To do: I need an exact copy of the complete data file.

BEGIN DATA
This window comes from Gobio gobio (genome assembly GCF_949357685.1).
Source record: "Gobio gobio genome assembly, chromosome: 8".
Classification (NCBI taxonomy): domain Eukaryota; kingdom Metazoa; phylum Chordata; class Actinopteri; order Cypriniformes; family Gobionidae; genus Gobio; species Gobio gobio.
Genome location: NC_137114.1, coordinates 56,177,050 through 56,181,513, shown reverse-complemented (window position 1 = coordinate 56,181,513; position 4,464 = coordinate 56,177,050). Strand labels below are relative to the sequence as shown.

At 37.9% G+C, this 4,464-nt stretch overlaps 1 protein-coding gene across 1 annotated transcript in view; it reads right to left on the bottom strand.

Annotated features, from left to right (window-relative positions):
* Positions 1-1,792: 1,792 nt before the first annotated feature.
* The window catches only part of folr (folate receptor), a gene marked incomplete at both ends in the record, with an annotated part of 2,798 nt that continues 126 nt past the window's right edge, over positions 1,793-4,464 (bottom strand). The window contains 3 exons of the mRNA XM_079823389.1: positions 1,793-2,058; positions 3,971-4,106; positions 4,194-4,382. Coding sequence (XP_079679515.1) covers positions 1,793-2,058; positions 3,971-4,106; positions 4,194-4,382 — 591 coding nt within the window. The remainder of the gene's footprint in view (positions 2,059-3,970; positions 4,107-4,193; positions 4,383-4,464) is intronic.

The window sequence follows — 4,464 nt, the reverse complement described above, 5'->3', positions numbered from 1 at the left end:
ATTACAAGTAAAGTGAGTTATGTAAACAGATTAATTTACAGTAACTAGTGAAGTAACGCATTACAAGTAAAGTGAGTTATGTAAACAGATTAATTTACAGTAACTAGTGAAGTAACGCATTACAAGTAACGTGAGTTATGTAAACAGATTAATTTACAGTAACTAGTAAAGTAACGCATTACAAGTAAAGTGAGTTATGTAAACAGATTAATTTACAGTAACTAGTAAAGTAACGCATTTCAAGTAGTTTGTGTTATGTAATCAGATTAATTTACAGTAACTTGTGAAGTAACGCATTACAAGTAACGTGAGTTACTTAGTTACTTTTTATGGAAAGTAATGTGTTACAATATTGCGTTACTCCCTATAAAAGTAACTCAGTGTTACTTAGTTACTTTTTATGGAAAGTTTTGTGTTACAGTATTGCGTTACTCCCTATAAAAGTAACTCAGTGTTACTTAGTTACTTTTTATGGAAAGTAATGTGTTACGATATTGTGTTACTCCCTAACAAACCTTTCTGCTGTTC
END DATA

This window comes from Gobio gobio (genome assembly GCF_949357685.1).
Source record: "Gobio gobio genome assembly, chromosome: 8".
Classification (NCBI taxonomy): domain Eukaryota; kingdom Metazoa; phylum Chordata; class Actinopteri; order Cypriniformes; family Gobionidae; genus Gobio; species Gobio gobio.
Genome location: NC_137114.1, coordinates 56,177,050 through 56,181,513, shown reverse-complemented (window position 1 = coordinate 56,181,513; position 4,464 = coordinate 56,177,050). Strand labels below are relative to the sequence as shown.

At 37.9% G+C, this 4,464-nt stretch overlaps 1 protein-coding gene across 1 annotated transcript in view; it reads right to left on the bottom strand.

Annotated features, from left to right (window-relative positions):
* Positions 1-1,792: 1,792 nt before the first annotated feature.
* The window catches only part of folr (folate receptor), a gene marked incomplete at both ends in the record, with an annotated part of 2,798 nt that continues 126 nt past the window's right edge, over positions 1,793-4,464 (bottom strand). The window contains 3 exons of the mRNA XM_079823389.1: positions 1,793-2,058; positions 3,971-4,106; positions 4,194-4,382. Coding sequence (XP_079679515.1) covers positions 1,793-2,058; positions 3,971-4,106; positions 4,194-4,382 — 591 coding nt within the window. The remainder of the gene's footprint in view (positions 2,059-3,970; positions 4,107-4,193; positions 4,383-4,464) is intronic.

The window sequence follows — 4,464 nt, the reverse complement described above, 5'->3', positions numbered from 1 at the left end:
ATTACAAGTAAAGTGAGTTATGTAAACAGATTAATTTACAGTAACTAGTGAAGTAACGCATTACAAGTAAAGTGAGTTATGTAAACAGATTAATTTACAGTAACTAGTGAAGTAACGCATTACAAGTAACGTGAGTTATGTAAACAGATTAATTTACAGTAACTAGTAAAGTAACGCATTACAAGTAAAGTGAGTTATGTAAACAGATTAATTTACAGTAACTAGTAAAGTAACGCATTTCAAGTAGTTTGTGTTATGTAATCAGATTAATTTACAGTAACTTGTGAAGTAACGCATTACAAGTAACGTGAGTTACTTAGTTACTTTTTATGGAAAGTAATGTGTTACAATATTGCGTTACTCCCTATAAAAGTAACTCAGTGTTACTTAGTTACTTTTTATGGAAAGTTTTGTGTTACAGTATTGCGTTACTCCCTATAAAAGTAACTCAGTGTTACTTAGTTACTTTTTATGGAAAGTAATGTGTTACGATATTGTGTTACTCCCTAACAAACCTTTCTGCTGTTC